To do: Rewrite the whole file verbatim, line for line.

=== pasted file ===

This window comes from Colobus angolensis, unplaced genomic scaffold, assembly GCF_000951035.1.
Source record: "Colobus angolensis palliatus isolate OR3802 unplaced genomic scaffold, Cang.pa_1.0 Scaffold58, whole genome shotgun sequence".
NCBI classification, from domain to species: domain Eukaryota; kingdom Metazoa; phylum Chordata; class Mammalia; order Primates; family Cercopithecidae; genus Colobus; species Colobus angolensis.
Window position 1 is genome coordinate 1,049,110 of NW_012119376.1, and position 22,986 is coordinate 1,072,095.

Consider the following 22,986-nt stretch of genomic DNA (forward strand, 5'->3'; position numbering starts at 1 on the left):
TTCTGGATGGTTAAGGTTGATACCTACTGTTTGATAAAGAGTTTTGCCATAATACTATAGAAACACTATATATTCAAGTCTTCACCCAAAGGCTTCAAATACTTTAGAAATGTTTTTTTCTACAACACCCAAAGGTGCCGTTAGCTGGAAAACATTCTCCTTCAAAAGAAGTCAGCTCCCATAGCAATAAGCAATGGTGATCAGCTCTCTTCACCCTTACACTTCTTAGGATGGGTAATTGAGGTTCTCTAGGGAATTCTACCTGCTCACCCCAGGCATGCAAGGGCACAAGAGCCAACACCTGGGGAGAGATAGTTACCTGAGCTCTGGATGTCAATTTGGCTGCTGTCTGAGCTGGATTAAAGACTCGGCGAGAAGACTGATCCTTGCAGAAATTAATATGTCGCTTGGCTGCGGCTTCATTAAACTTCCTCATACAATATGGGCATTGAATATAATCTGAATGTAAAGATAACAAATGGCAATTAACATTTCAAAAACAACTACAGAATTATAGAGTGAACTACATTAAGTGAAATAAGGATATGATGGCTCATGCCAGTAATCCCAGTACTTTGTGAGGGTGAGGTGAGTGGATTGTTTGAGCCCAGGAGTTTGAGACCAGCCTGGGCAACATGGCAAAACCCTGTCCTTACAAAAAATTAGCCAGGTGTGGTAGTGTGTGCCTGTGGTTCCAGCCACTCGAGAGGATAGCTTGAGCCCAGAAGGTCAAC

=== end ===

This window comes from Colobus angolensis, unplaced genomic scaffold, assembly GCF_000951035.1.
Source record: "Colobus angolensis palliatus isolate OR3802 unplaced genomic scaffold, Cang.pa_1.0 Scaffold58, whole genome shotgun sequence".
NCBI classification, from domain to species: domain Eukaryota; kingdom Metazoa; phylum Chordata; class Mammalia; order Primates; family Cercopithecidae; genus Colobus; species Colobus angolensis.
Window position 1 is genome coordinate 1,049,110 of NW_012119376.1, and position 22,986 is coordinate 1,072,095.

Consider the following 22,986-nt stretch of genomic DNA (forward strand, 5'->3'; position numbering starts at 1 on the left):
TTCTGGATGGTTAAGGTTGATACCTACTGTTTGATAAAGAGTTTTGCCATAATACTATAGAAACACTATATATTCAAGTCTTCACCCAAAGGCTTCAAATACTTTAGAAATGTTTTTTTCTACAACACCCAAAGGTGCCGTTAGCTGGAAAACATTCTCCTTCAAAAGAAGTCAGCTCCCATAGCAATAAGCAATGGTGATCAGCTCTCTTCACCCTTACACTTCTTAGGATGGGTAATTGAGGTTCTCTAGGGAATTCTACCTGCTCACCCCAGGCATGCAAGGGCACAAGAGCCAACACCTGGGGAGAGATAGTTACCTGAGCTCTGGATGTCAATTTGGCTGCTGTCTGAGCTGGATTAAAGACTCGGCGAGAAGACTGATCCTTGCAGAAATTAATATGTCGCTTGGCTGCGGCTTCATTAAACTTCCTCATACAATATGGGCATTGAATATAATCTGAATGTAAAGATAACAAATGGCAATTAACATTTCAAAAACAACTACAGAATTATAGAGTGAACTACATTAAGTGAAATAAGGATATGATGGCTCATGCCAGTAATCCCAGTACTTTGTGAGGGTGAGGTGAGTGGATTGTTTGAGCCCAGGAGTTTGAGACCAGCCTGGGCAACATGGCAAAACCCTGTCCTTACAAAAAATTAGCCAGGTGTGGTAGTGTGTGCCTGTGGTTCCAGCCACTCGAGAGGATAGCTTGAGCCCAGAAGGTCAAC